Progress toward emergency braking tech in all cars is uneven
The new kid on the block – Tesla – is tops when it comes to equipping its vehicles with automatic emergency braking (AEB), although several other manufacturers aren’t far behind, according to the National Highway Traffic Safety Administration (NHTSA) and the Insurance Institute for Highway Safety (IIHS).
Twenty auto manufacturers have committed to voluntarily equipping virtually all new light-duty cars and trucks with a gross vehicle weight of 8,500 pounds or less with a low-speed AEB system that includes forward collision warning (FCW) and crash imminent braking (CIB) to help prevent and mitigate front-to-rear crashes.
New data released by the NHTSA and IIHS shows uneven progress toward the Sept. 1, 2022 deadline, with Tesla at 100 percent of its vehicles and Mercedes-Benz and Volvo at 93 percent or higher. Toyota is the frontrunner in terms of the total number of vehicles produced with AEB. The automaker equipped 2.2 million (90%) of its 2.5 million vehicles with AEB. Nissan has the second-highest number produced with AEB — 1.1 million (78%) of 1.4 million vehicles. Honda is third-highest with 980,000 (61%) of 1.6 million vehicles produced with AEB.
Brokered in 2015 by NHTSA and IIHS, the commitment is intended to get the safety technology into the vehicle fleet faster than requiring it via a federal rulemaking. Manufacturers submit yearly progress reports to the public docket until they fully conform to the voluntary agreement. Consumer Reports supported the commitment and agreed to assist in monitoring automaker progress.
“Technologies like automatic emergency braking can help make cars safer on the roads, which means Americans are safer when traveling,” said NHTSA Deputy Administrator Heidi R. King. “This update on the status of the voluntary AEB commitment demonstrates how collaborative approaches to advance safety technology can be an effective way to advance our shared safety goals. Working together, we can reduce crashes and prevent injuries.”
IIHS estimates that the commitment will prevent 28,000 crashes and 12,000 injuries by 2025. AEB systems with both FCW and CIB reduce rear-end crashes by half, while FCW alone reduces them by more than a quarter, IIHS research indicates.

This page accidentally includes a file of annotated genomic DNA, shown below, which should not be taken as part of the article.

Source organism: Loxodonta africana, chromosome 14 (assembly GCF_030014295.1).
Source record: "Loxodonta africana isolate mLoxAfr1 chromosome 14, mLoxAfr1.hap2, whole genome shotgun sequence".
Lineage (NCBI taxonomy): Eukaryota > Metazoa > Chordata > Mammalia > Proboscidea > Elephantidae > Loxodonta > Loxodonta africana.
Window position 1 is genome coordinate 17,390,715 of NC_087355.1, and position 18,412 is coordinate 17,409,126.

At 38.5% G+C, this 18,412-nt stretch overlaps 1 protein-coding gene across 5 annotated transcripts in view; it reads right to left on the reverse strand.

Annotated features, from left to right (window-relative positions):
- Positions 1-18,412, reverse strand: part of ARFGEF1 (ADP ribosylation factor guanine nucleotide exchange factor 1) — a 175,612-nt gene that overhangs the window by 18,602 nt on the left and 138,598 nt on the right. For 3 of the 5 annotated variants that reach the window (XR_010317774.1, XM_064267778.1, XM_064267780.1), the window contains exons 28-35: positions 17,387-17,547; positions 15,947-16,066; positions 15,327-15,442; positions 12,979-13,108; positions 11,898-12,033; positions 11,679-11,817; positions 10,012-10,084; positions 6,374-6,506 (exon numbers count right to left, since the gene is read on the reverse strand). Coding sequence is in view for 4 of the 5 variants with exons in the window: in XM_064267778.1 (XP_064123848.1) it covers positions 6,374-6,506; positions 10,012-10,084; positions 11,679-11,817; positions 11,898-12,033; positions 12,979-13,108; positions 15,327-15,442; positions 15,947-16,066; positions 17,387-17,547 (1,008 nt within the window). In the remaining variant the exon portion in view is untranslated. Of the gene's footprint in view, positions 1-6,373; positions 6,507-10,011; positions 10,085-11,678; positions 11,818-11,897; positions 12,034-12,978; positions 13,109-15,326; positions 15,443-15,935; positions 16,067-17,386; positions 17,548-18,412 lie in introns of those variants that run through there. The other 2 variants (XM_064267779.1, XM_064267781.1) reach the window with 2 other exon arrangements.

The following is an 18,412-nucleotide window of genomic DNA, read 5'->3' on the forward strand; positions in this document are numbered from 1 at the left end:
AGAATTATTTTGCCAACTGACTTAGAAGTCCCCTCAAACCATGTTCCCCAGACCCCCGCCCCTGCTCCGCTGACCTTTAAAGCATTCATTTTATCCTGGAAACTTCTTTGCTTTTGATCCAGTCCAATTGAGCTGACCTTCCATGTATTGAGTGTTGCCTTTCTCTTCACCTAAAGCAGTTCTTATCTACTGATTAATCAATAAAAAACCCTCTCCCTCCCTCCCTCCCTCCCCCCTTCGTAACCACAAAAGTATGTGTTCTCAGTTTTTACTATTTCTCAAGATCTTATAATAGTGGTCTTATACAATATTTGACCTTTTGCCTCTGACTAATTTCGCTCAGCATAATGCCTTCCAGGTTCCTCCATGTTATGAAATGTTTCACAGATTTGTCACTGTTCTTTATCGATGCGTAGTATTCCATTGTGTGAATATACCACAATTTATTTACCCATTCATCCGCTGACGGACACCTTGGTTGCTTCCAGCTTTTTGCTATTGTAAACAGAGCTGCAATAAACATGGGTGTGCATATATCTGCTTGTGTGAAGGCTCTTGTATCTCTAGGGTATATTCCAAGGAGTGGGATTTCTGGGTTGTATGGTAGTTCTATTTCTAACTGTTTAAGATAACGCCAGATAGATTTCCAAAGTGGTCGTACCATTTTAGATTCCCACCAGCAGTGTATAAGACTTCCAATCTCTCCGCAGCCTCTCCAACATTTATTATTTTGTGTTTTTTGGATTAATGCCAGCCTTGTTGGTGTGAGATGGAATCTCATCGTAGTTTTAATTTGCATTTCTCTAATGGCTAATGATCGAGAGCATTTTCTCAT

“Getting AEB on the road as soon as possible was the main aim of the commitment, and this latest report shows that a significant proportion of vehicles left the factory with AEB on board,” says David Zuby, executive vice president and chief research officer of IIHS.
NHTSA, IIHS, and Consumer Reports credit manufacturers for honoring the commitment.
“When it comes to being on track for the 2022 targets, most manufacturers are ahead of the curve, but far too many still need to kick their efforts into gear,” says David Friedman, vice president, advocacy for Consumer Reports. “It is also encouraging that more than half of models now come with AEB standard, and a third already have more advanced capabilities like pedestrian detection.”
There is room for improvement. Fewer than 10 percent of vehicles produced during the reporting period by Ford, Mitsubishi and Porsche were equipped with AEB. Jaguar Land Rover didn’t report any vehicles with AEB conforming to the commitment.
According to additional data tracked by Consumer Reports and IIHS, 13 of the 20 manufacturers offer AEB as standard equipment on all trim levels on at least half of their 2019 models. Inclusion as standard equipment ensures all consumers interested in a new vehicle will get this important safety technology.
The participating automakers include Audi, BMW, Fiat Chrysler, Ford, General Motors, Honda, Hyundai, Jaguar Land Rover, Kia, Maserati, Mazda, Mercedes-Benz, Mitsubishi Motors, Nissan, Porsche, Subaru, Tesla Motors, Toyota, Volkswagen and Volvo. These companies represent more than 99 percent of the U.S. automobile market.
For details on the voluntary agreement, reports from manufacturers, and model information, visit the public docket at regulations.gov, docket number NHTSA-2015-0101.